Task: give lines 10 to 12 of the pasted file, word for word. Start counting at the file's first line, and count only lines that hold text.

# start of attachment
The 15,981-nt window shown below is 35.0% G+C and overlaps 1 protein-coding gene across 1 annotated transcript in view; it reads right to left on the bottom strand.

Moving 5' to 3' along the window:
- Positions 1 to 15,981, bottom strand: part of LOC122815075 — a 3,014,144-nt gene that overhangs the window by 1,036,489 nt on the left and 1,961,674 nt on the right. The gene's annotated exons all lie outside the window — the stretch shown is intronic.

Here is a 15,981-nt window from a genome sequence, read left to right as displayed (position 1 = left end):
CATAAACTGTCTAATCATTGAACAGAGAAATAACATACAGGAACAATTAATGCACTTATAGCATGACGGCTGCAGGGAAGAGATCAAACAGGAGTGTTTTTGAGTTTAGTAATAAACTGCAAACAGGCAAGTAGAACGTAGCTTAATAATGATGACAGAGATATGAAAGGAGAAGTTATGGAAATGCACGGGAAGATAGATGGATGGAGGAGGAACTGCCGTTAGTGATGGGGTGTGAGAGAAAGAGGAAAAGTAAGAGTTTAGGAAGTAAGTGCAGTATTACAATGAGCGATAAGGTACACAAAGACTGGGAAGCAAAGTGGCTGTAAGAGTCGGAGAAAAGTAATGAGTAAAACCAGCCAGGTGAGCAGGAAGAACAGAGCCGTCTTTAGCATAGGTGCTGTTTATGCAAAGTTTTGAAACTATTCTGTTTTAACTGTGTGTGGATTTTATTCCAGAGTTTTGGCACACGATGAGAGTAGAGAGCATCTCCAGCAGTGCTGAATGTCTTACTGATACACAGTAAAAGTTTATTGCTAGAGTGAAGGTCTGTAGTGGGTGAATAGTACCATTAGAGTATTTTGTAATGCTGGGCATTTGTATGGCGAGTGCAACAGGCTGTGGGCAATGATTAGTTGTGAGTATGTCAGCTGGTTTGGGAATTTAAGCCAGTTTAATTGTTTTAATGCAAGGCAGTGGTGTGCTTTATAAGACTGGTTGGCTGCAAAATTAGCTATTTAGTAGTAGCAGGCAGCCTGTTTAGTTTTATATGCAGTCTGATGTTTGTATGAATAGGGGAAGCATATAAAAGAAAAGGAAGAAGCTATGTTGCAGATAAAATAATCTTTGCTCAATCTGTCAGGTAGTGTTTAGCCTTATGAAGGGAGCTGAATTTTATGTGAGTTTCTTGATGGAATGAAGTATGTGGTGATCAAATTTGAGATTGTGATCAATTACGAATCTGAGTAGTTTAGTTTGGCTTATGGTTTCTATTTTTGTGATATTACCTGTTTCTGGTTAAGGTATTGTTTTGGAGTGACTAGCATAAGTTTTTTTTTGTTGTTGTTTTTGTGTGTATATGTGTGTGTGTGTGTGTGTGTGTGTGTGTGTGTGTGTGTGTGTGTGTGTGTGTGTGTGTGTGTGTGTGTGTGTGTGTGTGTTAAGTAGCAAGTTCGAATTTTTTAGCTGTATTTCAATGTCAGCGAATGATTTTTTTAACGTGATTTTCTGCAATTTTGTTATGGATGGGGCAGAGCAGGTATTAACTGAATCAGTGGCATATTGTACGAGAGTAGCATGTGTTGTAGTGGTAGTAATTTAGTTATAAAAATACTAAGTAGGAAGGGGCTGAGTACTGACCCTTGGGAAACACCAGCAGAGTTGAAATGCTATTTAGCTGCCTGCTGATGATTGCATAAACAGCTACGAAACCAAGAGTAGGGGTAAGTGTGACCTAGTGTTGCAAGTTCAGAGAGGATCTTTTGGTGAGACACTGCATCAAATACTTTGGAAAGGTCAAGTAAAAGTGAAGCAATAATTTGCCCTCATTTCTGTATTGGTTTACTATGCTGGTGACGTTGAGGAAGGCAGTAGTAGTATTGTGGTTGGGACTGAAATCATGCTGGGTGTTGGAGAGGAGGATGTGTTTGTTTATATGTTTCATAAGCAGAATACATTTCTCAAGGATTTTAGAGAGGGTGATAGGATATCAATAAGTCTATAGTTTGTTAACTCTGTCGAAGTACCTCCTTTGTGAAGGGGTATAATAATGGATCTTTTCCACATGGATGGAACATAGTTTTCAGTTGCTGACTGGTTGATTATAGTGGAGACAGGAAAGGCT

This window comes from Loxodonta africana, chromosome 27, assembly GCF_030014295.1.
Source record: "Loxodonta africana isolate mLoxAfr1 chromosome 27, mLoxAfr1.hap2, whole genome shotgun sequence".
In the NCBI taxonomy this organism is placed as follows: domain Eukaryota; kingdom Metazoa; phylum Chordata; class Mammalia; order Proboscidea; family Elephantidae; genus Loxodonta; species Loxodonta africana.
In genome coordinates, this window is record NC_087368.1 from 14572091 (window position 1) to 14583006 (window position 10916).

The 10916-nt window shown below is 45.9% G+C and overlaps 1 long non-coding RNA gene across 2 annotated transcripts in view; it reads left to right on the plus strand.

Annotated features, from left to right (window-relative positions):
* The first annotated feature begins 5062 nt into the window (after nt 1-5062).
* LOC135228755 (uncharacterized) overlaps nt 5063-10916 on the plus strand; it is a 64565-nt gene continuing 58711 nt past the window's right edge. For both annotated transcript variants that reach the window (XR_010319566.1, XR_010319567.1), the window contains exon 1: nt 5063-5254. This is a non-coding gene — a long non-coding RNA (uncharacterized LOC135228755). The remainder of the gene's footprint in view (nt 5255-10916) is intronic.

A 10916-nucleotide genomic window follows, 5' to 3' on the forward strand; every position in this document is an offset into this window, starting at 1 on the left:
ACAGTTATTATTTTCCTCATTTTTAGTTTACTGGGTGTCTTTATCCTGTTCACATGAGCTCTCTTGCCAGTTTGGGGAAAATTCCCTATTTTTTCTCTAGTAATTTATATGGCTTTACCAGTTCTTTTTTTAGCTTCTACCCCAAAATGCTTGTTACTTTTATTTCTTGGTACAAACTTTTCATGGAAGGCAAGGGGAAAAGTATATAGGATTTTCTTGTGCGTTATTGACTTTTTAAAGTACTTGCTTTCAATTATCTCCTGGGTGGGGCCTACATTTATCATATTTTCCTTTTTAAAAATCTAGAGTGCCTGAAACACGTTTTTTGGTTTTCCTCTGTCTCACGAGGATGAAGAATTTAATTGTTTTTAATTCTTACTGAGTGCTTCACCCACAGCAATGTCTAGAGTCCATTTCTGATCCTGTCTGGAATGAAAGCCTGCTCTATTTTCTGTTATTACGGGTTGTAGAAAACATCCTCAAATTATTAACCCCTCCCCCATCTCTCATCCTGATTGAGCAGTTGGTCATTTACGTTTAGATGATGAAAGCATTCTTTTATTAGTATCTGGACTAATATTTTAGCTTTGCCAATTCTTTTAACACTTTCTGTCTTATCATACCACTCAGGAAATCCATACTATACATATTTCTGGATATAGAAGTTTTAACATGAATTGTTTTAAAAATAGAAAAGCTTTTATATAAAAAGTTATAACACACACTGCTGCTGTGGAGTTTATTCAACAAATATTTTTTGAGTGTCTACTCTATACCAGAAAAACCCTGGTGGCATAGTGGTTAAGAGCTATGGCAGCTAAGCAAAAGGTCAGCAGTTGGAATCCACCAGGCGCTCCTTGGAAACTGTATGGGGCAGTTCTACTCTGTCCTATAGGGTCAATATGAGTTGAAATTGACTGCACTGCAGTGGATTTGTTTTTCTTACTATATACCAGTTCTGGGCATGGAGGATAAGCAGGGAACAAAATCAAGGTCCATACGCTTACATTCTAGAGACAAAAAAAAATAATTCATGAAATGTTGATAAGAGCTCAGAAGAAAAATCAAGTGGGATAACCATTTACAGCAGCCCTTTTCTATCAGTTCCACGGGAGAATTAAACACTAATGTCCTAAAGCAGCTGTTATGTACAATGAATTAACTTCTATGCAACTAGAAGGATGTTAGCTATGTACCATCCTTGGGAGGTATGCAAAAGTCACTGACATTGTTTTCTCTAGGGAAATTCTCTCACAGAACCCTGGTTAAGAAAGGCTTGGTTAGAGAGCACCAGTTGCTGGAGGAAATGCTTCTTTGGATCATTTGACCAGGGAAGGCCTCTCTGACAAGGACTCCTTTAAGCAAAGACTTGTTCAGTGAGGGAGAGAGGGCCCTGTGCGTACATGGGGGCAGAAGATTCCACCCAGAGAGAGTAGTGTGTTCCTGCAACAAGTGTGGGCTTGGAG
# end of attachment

The 10916-nt window shown below is 45.9% G+C and overlaps 1 long non-coding RNA gene across 2 annotated transcripts in view; it reads left to right on the plus strand.

Annotated features, from left to right (window-relative positions):
* The first annotated feature begins 5062 nt into the window (after nt 1-5062).